What Are Blue Sheets?
Blue sheets are formal requests for information sent out by the Securities and Exchange Commission (SEC) to market makers, broker-dealers, and/or clearinghouses. Blue sheets ask for information related to specific securities or transactions—especially those that may have affected the price of the security. Blue sheets are often requested in order to determine if there has been any illegal activity or to determine why a certain security experiences a large level of volatility. Like many things in the trading world, blue sheets have now become electronic.
- Blue sheets are requests for transaction information by the SEC from financial institutions or trading firms.
- This information is meant to improve the transparency of banking and trading activities and to investigate irregularities.
- Companies or individuals may be fined if they do not provide accurate information.
- Blue sheets are now requested and filed only digitally.
Understanding Blue Sheets
The questionnaires or requests for information sent by the SEC came to be known as blue sheets because they were printed on blue paper. Blue sheets provide the SEC with a lot of different information. They are supposed to include information about the account holder and the trades executed by a firm and its clients, specifically:
- The name of the security
- The date and price of the trade
- The size of the transaction
- A list of the counterparties involved
The objective is to grant regulators the means to analyze a firm's trading activity. If the information is incomplete, out of date, or otherwise inaccurate, it can interfere with the ability of regulators to spot instances of fraud and insider trading. Blue sheet information is used by the Financial Industry Regulatory Authority's (FINRA) Office of Fraud Detection and Market Intelligence to find and identify oddities in trading activity that could be insider trading.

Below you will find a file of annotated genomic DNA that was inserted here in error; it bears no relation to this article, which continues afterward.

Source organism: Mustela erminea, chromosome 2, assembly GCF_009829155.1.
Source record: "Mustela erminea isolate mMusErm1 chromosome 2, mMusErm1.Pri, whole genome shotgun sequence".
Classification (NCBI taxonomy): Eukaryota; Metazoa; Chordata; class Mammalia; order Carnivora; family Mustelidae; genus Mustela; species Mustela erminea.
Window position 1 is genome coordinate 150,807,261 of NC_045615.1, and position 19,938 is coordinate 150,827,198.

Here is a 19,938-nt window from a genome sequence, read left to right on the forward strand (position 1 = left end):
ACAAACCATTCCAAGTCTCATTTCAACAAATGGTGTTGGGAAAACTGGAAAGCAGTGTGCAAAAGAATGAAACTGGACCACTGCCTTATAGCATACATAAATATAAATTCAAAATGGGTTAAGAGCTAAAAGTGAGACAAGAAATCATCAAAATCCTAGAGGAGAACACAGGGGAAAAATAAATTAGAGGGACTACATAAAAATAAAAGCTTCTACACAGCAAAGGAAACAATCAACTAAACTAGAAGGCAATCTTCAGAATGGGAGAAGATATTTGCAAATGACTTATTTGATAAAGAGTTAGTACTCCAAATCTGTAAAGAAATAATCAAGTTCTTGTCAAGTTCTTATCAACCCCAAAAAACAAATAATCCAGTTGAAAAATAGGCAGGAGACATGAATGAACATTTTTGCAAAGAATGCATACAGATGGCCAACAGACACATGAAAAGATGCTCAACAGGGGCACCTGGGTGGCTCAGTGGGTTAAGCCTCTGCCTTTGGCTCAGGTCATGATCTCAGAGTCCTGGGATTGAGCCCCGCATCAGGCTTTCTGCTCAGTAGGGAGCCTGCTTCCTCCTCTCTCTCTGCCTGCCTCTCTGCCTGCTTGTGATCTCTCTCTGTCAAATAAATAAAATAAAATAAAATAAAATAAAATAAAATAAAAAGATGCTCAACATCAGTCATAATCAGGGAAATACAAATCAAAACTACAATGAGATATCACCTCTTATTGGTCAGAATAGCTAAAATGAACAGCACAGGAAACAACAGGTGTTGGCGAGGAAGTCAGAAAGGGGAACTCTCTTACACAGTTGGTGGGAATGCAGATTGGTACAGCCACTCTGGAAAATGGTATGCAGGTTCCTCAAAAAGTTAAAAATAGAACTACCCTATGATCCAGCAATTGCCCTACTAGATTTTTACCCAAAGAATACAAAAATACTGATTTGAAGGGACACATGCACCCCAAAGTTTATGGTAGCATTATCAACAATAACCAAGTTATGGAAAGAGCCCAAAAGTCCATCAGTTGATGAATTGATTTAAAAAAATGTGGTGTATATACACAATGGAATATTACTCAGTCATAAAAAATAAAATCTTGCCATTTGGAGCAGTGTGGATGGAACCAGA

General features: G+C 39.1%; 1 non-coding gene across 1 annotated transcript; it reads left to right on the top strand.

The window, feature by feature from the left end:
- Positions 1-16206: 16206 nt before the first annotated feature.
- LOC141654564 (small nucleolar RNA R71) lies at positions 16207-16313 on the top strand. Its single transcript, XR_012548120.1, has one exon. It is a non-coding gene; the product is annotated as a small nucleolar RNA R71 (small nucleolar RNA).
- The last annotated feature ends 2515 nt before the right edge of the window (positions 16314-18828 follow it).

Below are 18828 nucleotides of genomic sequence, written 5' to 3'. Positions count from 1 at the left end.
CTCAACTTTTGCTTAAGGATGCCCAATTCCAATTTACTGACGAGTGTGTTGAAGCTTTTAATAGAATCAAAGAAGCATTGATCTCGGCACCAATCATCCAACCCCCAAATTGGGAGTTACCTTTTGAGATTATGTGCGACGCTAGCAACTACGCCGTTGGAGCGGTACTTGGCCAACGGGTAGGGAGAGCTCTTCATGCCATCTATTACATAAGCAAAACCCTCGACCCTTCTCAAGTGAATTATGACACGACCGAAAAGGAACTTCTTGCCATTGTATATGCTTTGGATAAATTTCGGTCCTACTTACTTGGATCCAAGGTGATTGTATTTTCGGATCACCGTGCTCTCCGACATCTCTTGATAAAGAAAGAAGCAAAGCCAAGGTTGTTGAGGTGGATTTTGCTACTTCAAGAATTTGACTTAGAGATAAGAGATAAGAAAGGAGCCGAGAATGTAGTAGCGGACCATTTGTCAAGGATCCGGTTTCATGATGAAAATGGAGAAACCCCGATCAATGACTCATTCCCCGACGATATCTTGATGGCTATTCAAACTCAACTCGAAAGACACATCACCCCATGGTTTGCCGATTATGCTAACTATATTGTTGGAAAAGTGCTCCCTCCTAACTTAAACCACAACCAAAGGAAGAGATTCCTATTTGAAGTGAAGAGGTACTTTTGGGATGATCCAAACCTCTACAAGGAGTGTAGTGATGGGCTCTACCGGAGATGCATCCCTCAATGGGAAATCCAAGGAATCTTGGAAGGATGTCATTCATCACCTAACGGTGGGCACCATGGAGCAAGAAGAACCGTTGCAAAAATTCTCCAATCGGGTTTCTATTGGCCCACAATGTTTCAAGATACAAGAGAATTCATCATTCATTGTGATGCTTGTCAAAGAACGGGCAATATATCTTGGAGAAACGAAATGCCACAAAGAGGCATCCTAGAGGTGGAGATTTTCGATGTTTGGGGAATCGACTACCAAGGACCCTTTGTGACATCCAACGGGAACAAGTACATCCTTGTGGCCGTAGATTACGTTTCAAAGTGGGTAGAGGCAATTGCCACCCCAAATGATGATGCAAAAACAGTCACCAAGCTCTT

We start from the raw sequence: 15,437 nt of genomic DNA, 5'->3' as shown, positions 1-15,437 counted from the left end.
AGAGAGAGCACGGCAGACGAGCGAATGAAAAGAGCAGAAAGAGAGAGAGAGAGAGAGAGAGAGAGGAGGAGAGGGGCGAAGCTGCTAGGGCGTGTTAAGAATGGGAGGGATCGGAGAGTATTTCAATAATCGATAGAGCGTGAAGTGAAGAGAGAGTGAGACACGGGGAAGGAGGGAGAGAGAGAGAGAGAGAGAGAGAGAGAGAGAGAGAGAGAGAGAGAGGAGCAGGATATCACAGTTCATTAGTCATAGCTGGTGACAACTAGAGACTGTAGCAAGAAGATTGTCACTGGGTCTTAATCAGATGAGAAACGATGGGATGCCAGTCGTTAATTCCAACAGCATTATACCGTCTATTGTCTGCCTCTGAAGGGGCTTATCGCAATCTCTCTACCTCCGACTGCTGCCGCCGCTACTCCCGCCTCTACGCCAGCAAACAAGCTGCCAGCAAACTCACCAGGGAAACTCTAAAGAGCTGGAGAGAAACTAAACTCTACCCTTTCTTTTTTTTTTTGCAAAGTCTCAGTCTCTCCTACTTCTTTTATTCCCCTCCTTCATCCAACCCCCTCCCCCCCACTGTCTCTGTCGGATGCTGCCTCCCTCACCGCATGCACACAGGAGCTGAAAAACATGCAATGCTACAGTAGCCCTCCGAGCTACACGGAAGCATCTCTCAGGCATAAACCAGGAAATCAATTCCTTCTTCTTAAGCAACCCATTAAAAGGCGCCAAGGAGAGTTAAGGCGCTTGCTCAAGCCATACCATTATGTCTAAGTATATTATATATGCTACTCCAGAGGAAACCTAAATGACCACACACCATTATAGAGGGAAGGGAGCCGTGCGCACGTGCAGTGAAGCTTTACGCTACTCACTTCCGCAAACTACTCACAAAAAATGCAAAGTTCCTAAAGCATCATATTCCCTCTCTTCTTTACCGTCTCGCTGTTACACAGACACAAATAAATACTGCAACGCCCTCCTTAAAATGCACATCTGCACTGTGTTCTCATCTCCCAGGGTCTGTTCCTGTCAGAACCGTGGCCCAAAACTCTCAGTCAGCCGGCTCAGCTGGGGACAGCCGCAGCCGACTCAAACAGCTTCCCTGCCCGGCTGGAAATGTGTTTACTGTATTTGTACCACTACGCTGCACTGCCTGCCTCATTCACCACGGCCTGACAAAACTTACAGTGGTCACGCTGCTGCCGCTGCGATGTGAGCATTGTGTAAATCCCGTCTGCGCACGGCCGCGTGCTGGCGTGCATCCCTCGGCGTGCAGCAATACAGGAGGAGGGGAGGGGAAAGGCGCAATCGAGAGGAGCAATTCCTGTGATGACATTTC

Banks and other institutions that serve as brokers and clearinghouses commit resources to managing and filing information appropriately. This can mean tying up employees to gather information. Systems have to be established in order to better capture the information. As with other actions tied to compliance, the added expense can be seen as a burden.
Each layer of sophistication that is added to blue sheet information gathering helps to improve the transparency of banking and trading activities. Blue sheets can speed up investigations into fraud as long as the information is accurate and timely. When regulators discover oddities in trading actions from blue sheet information, it can trigger a more thorough investigation that may require further reporting and records by banks and other financial institutions.
Oddities in trading activities from blue sheets can trigger a thorough investigation that may require banks and other financial institutions to provide records and in-depth reporting.
Blue sheets were originally mailed out on paper in a hard copy system. But that changed in the 1980s. Blue sheet information is now provided electronically through electronic blue sheet systems, or EBS. The change is a result of the high volumes of trades that began taking place as trading systems began moving to electronic exchanges. In addition, more professionals and institutions trade securities through different broker-dealer accounts.
Sending and receiving blue sheet requests electronically allows information to be transmitted in a timely manner so that files can be reviewed and closed as soon as possible.
FINRA sends blue sheet requests to recipients via email and assigns a due date for each request. FINRA also posts the requests on its system in case the company doesn't receive the original request. Companies that don't have any information to report must send a confirmation email after doing a thorough review. FINRA does not accept blank or empty blue sheets as a response.
Failure to Comply
There are consequences companies face if they either don't respond to requests for information or if the data they submit is later found to be incomplete or insufficient. All responsible parties may be fined by the SEC. The size and scope of the penalties can vary depending on the violation.
There have been several instances where major banks have had to pay big fines for not giving enough information on the blue sheets requested by the SEC. Citigroup paid $7 million in 2016 and Credit Suisse Securities paid $4.25 million in 2015 for fines stemming from insufficient blue sheet information on trades made by their customers.